Africa’s Mobile Success

In some Americans’ minds, when the continent of Africa is mentioned, what comes to mind are images of half-naked children, death, famine, and poverty. Lots…

In some Americans’ minds, when the continent of Africa is mentioned, what comes to mind are images of half-naked children, death, famine, and poverty. Lots of poverty. For the more well-travelled or read, images of wildlife, rich cultural dances, and safaris come to mind as well. However, one image seems to yet have made an impact on the western world: Africa’s ever-growing mobile tech industry.

Mobile technology has taken over Africa by storm and changed the way of life so tremendously in ways that many Africans would never have dared to dream. Graham Wood, a policy developer for a non-profits working in Africa, says that, for many African countries “it is the most revolutionary development since independence.”

About ten years ago, many African countries had the on real functioning fixed line phones. This is mainly because in many cases state-owned companies mismanaged them, and allegations of corruption and financial looting surfaced. Fast-forward five years and the number of mobile phone subscribers is growing at about 30-percent each year. As of last year, there were over 620 million mobile connections in Africa, according to the GSMA African Mobile Observatory  report on Africa. Forecasts for 2012 suggests growth will reach 735 million.

The impact of the growth of mobile technology can be seen in every facet of life in Africa. Here are the key areas:


Imagine walking into a grocery store without your wallet; no cash, no cards. Instead, you pay for your groceries by entering a few digits into your phone and sending a text message. Then imagine yourself paying for your well-deserved vacation flight, your rent, and your utility bills from the comfort of… anywhere, really, with no more but your cellphone and, well, cellphone reception. Hard to imagine right?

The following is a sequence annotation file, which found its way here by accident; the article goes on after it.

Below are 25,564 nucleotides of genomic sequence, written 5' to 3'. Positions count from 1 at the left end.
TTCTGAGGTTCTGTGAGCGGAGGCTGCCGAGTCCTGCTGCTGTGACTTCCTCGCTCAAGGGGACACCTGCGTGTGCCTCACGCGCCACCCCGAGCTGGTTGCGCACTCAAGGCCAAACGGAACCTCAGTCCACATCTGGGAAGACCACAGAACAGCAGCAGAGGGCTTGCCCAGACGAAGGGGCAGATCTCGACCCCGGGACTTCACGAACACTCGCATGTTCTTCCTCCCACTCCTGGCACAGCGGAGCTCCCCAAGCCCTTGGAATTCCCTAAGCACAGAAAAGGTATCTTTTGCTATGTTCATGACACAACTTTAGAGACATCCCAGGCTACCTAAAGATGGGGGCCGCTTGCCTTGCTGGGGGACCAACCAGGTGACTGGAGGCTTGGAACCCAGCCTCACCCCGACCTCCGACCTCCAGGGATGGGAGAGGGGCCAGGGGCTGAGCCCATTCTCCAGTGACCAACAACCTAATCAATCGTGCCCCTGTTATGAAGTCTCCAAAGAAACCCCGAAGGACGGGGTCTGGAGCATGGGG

This is the reality for about 15 million Kenyans, each of whom uses the cellphone technology, by mobile service provider Safaricom (part of the Vodafone Group). It is an innovative mobile transfer solution that enables customers to transfer virtual money between cell phones. M-pesa literally means mobile money since “Pesa” is the Swahili word for money and the “M” is for mobile.

Launched in 2007, M-Pesa was aimed at customers who did not have access to a bank account either by choice or because they did not have sufficient income to justify a bank account. It is a mobile money transfer solution and not a mobile banking service. What makes it different is that the customer does not need a bank account, only a mobile phone in order to perform transactions. M-Pesa provides "mobile money transfers" between cellphone users rather than banking services however, it has become hugely popular because of its simple registration procedure, and wide availability especially in rural Kenya and it’s convenient.

In 2011, Vodaphone made $15.6 million from the innovation and the service was used to move over $11 billion. As for its five anniversary this past March, M-Pesa had well over 14 million users.

Based on the success of this innovation in Kenya. The technology is being tried in neighboring countries such as Uganda and even as far as in the distant Brazil. This has a direct impact on agriculture as farmers in the rural area, who in most cases have little or no formal education, can easily transact business without worrying about carrying a lot of money about.